Because doctors were led to believe that drugs like OxyContin were safe for many patients and could streamline their operations, opioid prescriptions quickly began growing until they reached a peak in 2010. In many cases, physicians were prescribing much higher doses than was necessary to treat acute pain, and they were recommending that these painkillers be taken for longer periods than is now recommended.
3. Structural support
It should also be noted that the structure of the American medical system also played a role in the proliferation of prescription opioid abuse. Many physicians run private practices that work primarily through insurance, and most insurance plans cover prescription pain relief more thoroughly than other time-consuming options, like physical therapy. This meant that patients would have to pay less out of pocket to receive pain relief after surgery, but it also put them at risk of drug misuse.
As the Purdue lawsuit shows, drug manufacturers also develop relationships with medical providers to encourage more aggressive prescribing practices and lobby the government with their internal safety and efficacy studies showing favorable results.
How prescriptions are obtained
To this day, doctor-prescribed opioids remain a primary avenue for those with opioid use disorder to gain access to drugs. There are many media narratives about stereotypical drug-seeking behavior, but studies have shown that those who misuse prescription opioids acquire them in fairly mundane ways.
According to the Substance Abuse and Mental Health Services Administration’s 2018 National Survey on Drug Use and Health, it was most common for respondents to receive prescription opioids for free from their friends and family. Over 40% of those surveyed obtained opioids in this way, and 37% reported receiving drugs legally from a physician’s prescription. Only 6% reported having obtained the drugs illicitly from a dealer or stranger.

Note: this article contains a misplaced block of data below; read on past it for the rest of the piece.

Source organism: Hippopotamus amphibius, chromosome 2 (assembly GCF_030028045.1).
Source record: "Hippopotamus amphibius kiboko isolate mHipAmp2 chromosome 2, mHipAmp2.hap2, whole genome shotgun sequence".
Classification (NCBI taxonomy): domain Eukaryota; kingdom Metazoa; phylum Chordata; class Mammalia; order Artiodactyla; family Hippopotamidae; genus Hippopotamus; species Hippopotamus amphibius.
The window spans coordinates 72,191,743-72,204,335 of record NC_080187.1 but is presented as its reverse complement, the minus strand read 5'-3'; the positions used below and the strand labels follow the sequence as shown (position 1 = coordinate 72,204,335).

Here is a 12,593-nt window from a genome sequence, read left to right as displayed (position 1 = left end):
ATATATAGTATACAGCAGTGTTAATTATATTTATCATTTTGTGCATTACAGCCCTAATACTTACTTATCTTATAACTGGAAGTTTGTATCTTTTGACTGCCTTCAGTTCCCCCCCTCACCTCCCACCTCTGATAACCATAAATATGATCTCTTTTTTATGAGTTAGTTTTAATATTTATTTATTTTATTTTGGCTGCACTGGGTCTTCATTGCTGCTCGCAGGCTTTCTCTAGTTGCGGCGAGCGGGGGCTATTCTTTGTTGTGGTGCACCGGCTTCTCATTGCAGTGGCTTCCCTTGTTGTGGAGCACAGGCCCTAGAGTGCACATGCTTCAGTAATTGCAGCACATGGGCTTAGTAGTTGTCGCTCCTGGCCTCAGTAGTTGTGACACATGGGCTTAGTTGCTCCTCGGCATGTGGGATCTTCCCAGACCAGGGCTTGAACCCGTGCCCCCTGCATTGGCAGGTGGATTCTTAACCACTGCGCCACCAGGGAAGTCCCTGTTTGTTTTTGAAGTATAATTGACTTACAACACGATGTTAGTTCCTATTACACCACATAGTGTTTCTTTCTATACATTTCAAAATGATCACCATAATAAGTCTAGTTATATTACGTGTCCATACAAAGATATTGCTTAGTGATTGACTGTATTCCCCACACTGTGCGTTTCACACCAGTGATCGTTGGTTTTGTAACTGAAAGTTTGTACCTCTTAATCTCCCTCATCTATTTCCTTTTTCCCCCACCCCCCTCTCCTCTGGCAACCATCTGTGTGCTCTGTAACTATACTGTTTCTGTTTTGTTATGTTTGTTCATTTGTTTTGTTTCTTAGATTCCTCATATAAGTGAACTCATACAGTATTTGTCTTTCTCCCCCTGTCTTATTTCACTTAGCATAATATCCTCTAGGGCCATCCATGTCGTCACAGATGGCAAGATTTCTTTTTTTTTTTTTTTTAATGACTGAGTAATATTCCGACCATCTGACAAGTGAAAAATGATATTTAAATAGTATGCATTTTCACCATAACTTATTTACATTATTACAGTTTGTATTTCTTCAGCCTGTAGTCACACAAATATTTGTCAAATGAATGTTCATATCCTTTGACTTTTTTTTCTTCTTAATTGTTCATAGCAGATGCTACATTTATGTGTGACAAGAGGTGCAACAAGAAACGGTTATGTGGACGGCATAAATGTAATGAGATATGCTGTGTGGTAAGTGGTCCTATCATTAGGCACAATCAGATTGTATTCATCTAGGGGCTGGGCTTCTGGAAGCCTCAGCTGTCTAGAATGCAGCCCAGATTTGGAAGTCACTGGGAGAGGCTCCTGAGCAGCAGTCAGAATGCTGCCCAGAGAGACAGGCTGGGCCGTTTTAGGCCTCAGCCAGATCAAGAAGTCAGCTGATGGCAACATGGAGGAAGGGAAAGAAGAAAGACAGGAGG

The results of this survey make it obvious that the opioid epidemic is still propped up by a high volume of legal prescriptions and the overprescription of doses, a situation unique to the US.
Effective OUD treatment at your fingertips
The good news? With the right care and support, opioid misuse doesn’t have to control your life. Ophelia uses evidence-based medication treatments and a telehealth model to get people back on track.
For many who are unfamiliar with the science, it can be surprising to learn that the medications, such as Suboxone®, that are approved by the FDA to blunt the torturous withdrawal symptoms and cravings are opioids themselves. However there is substantial evidence backing this approach. When taken as prescribed and in appropriate doses, Suboxone does not produce euphoria.
But aren’t you then dependent on Suboxone? Yes. The problem is that many people confuse physical dependence with addiction. You are physically dependent on medication if you take it every day. But just like high blood pressure medication and antidepressants qualify as a dependence, that doesn’t mean you’re addicted.
Ophelia’s model is simple: Start with a consultation call to connect with a care team to determine whether you’re eligible for a buprenorphine-naloxone treatment and attend ongoing virtual meetings that fit into your schedule. Ophelia works with insurance providers, including Medicaid, in a number of states and offers a convenient self-pay option.